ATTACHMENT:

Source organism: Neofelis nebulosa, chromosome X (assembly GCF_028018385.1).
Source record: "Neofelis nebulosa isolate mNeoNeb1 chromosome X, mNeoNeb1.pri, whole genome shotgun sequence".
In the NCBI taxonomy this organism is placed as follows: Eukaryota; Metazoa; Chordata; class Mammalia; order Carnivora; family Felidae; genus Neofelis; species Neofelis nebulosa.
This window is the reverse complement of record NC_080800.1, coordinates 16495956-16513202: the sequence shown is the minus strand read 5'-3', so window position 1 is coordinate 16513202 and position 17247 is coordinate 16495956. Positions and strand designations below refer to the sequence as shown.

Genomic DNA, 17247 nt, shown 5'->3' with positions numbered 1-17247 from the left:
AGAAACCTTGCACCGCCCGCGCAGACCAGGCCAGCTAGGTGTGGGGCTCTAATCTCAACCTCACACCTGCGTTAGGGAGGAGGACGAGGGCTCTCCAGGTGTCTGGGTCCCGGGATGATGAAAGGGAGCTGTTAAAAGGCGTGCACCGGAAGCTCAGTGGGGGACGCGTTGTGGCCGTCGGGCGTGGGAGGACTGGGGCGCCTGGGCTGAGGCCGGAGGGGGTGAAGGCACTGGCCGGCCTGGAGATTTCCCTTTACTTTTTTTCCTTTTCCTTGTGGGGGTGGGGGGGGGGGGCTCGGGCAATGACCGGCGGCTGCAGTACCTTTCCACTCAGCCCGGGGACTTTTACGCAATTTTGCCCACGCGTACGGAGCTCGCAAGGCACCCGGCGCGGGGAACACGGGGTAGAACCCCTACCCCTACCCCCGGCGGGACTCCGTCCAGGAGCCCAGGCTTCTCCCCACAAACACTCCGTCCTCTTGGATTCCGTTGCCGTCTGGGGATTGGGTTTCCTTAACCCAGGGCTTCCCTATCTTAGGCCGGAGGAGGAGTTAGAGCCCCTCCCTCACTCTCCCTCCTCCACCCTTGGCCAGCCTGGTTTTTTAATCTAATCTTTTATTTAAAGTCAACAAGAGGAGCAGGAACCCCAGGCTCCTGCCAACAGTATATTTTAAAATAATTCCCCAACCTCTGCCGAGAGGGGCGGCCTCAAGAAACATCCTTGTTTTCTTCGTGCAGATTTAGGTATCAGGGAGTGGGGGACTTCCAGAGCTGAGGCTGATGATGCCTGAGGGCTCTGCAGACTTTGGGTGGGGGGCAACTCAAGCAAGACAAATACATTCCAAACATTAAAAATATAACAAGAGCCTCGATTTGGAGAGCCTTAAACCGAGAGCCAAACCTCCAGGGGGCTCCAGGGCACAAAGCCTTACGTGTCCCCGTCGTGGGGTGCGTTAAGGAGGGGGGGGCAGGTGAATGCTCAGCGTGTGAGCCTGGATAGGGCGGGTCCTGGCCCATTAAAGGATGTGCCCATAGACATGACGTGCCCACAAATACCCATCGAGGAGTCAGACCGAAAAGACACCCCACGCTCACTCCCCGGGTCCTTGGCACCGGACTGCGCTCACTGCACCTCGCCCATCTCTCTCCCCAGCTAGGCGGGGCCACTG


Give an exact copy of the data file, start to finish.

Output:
Source organism: Neofelis nebulosa, chromosome X (assembly GCF_028018385.1).
Source record: "Neofelis nebulosa isolate mNeoNeb1 chromosome X, mNeoNeb1.pri, whole genome shotgun sequence".
In the NCBI taxonomy this organism is placed as follows: Eukaryota; Metazoa; Chordata; class Mammalia; order Carnivora; family Felidae; genus Neofelis; species Neofelis nebulosa.
This window is the reverse complement of record NC_080800.1, coordinates 16495956-16513202: the sequence shown is the minus strand read 5'-3', so window position 1 is coordinate 16513202 and position 17247 is coordinate 16495956. Positions and strand designations below refer to the sequence as shown.

Genomic DNA, 17247 nt, shown 5'->3' with positions numbered 1-17247 from the left:
AGAAACCTTGCACCGCCCGCGCAGACCAGGCCAGCTAGGTGTGGGGCTCTAATCTCAACCTCACACCTGCGTTAGGGAGGAGGACGAGGGCTCTCCAGGTGTCTGGGTCCCGGGATGATGAAAGGGAGCTGTTAAAAGGCGTGCACCGGAAGCTCAGTGGGGGACGCGTTGTGGCCGTCGGGCGTGGGAGGACTGGGGCGCCTGGGCTGAGGCCGGAGGGGGTGAAGGCACTGGCCGGCCTGGAGATTTCCCTTTACTTTTTTTCCTTTTCCTTGTGGGGGTGGGGGGGGGGGGCTCGGGCAATGACCGGCGGCTGCAGTACCTTTCCACTCAGCCCGGGGACTTTTACGCAATTTTGCCCACGCGTACGGAGCTCGCAAGGCACCCGGCGCGGGGAACACGGGGTAGAACCCCTACCCCTACCCCCGGCGGGACTCCGTCCAGGAGCCCAGGCTTCTCCCCACAAACACTCCGTCCTCTTGGATTCCGTTGCCGTCTGGGGATTGGGTTTCCTTAACCCAGGGCTTCCCTATCTTAGGCCGGAGGAGGAGTTAGAGCCCCTCCCTCACTCTCCCTCCTCCACCCTTGGCCAGCCTGGTTTTTTAATCTAATCTTTTATTTAAAGTCAACAAGAGGAGCAGGAACCCCAGGCTCCTGCCAACAGTATATTTTAAAATAATTCCCCAACCTCTGCCGAGAGGGGCGGCCTCAAGAAACATCCTTGTTTTCTTCGTGCAGATTTAGGTATCAGGGAGTGGGGGACTTCCAGAGCTGAGGCTGATGATGCCTGAGGGCTCTGCAGACTTTGGGTGGGGGGCAACTCAAGCAAGACAAATACATTCCAAACATTAAAAATATAACAAGAGCCTCGATTTGGAGAGCCTTAAACCGAGAGCCAAACCTCCAGGGGGCTCCAGGGCACAAAGCCTTACGTGTCCCCGTCGTGGGGTGCGTTAAGGAGGGGGGGGCAGGTGAATGCTCAGCGTGTGAGCCTGGATAGGGCGGGTCCTGGCCCATTAAAGGATGTGCCCATAGACATGACGTGCCCACAAATACCCATCGAGGAGTCAGACCGAAAAGACACCCCACGCTCACTCCCCGGGTCCTTGGCACCGGACTGCGCTCACTGCACCTCGCCCATCTCTCTCCCCAGCTAGGCGGGGCCACTG